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Since we last wrote about Annaly Capital (NLY) in July, the price of NLY has increased a mere 0.77%. Because it only pays dividends quarterly, an investor who bought it on or around that day would still not have received a dividend. That long-awaited dividend will be declared this week, with a payout date sometime in October. We expect the dividend to be slightly lower than the $0.55 dividend paid in July and we think the rest of the market is also expecting it. But this shouldn't scare investors away just yet.

Annaly, known for its top-tier management within the REIT industry, has taken steps to reduce the risk of a rise in interest rates. It recently issued $400 million of preferred securities with a dividend of 7.5%. With the proceeds, it repurchased $281 million of the 4% convertible notes due in 2015 and are using the rest for regular investing activities. The recapitalization is part of management's strategy to strengthen the balance sheet and protect the value of its portfolio in the event of an unexpected change in interest rates.

But concerns about margin compression, higher prepayments and dividend reductions are prevalent in the industry so it no longer would be an unexpected event. Instead, we think that moves by Annaly management to mitigate valuation changes may not yet be recognized by the market.

Meanwhile, prepayment risks should be somewhat lower in the latter part of 2012 and the rise in interest rates isn't expected until 2015. So management's strategy to maintain leverage at historically low levels should give investors additional comfort to hold the stock for the long-term. Financial leverage is well below the double digit levels it had reached between 2002 and 2007.

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This week's dividend announcement will be closely watched not for whether the dividend will be decreased, but rather, by how much. A dividend decrease of 10% would still provide investors with a yield of 11.6% at a price of $17.19. But risks do remain.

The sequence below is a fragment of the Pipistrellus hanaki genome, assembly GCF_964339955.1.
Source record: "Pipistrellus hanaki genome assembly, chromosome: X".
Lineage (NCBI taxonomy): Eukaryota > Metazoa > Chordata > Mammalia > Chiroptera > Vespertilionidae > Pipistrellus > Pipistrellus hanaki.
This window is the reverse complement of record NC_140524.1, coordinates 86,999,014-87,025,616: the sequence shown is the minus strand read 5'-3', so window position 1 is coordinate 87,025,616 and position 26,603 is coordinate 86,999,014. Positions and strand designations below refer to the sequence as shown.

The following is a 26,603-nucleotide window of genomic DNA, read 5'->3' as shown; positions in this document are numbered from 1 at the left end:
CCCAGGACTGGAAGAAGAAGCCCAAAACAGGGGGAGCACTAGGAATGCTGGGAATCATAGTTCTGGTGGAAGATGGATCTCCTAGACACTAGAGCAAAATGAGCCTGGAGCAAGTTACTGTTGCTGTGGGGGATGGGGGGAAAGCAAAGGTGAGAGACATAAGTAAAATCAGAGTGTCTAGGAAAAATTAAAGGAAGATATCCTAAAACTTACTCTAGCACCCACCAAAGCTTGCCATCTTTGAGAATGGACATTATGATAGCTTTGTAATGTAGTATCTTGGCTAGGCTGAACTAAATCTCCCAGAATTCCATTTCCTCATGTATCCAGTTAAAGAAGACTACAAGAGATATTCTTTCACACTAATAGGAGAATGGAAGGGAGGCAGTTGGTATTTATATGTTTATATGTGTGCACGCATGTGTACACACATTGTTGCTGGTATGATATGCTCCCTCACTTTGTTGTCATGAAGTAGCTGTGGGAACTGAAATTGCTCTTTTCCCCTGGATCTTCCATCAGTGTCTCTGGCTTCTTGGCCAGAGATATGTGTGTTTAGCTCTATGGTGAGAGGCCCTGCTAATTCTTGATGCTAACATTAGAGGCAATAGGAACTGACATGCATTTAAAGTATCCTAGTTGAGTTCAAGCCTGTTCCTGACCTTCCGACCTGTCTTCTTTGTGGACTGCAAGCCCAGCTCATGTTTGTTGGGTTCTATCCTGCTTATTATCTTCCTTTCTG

Risks

Policy Risk

It is difficult to predict the impact of policies being pursued by the Fed on the housing industry and more specifically, the mortgage space. In addition, as we approach the elections in November, the market may react unpredictably as one candidate or the other shows signs of being elected. Not to mention, the results of Congressional elections as well.

Interest Rate Risk

We think that Annaly is well protected against changes in interest rates and have gone even further to minimize the impact of unexpected changes. But unexpected changes are just that, unexpected, and Annaly, like any other mREIT, can be impacted by both a drop or rise in interest rates. A drop in interest rates may spur additional prepayments, forcing the company to expense the premium paid for the securities at a faster rate than planned. Meanwhile, an unexpected rise in interest rates will lower the value of the securities held in the portfolio.

Our Conclusion

Annaly will reduce its dividend in the latter part of 2012, beginning with the dividend for 3Q. However, we feel that management continues to protect assets during these uncertain times and will maintain the company well positioned for opportunities as they arise. Investors should stand pat unless the dividend yield threatens to fall below 10%. At that point, we think enough investors will be scared into selling and the price will fall.

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Source: Annaly Will Reduce Its Dividend, But The Balance Sheet Remains Strong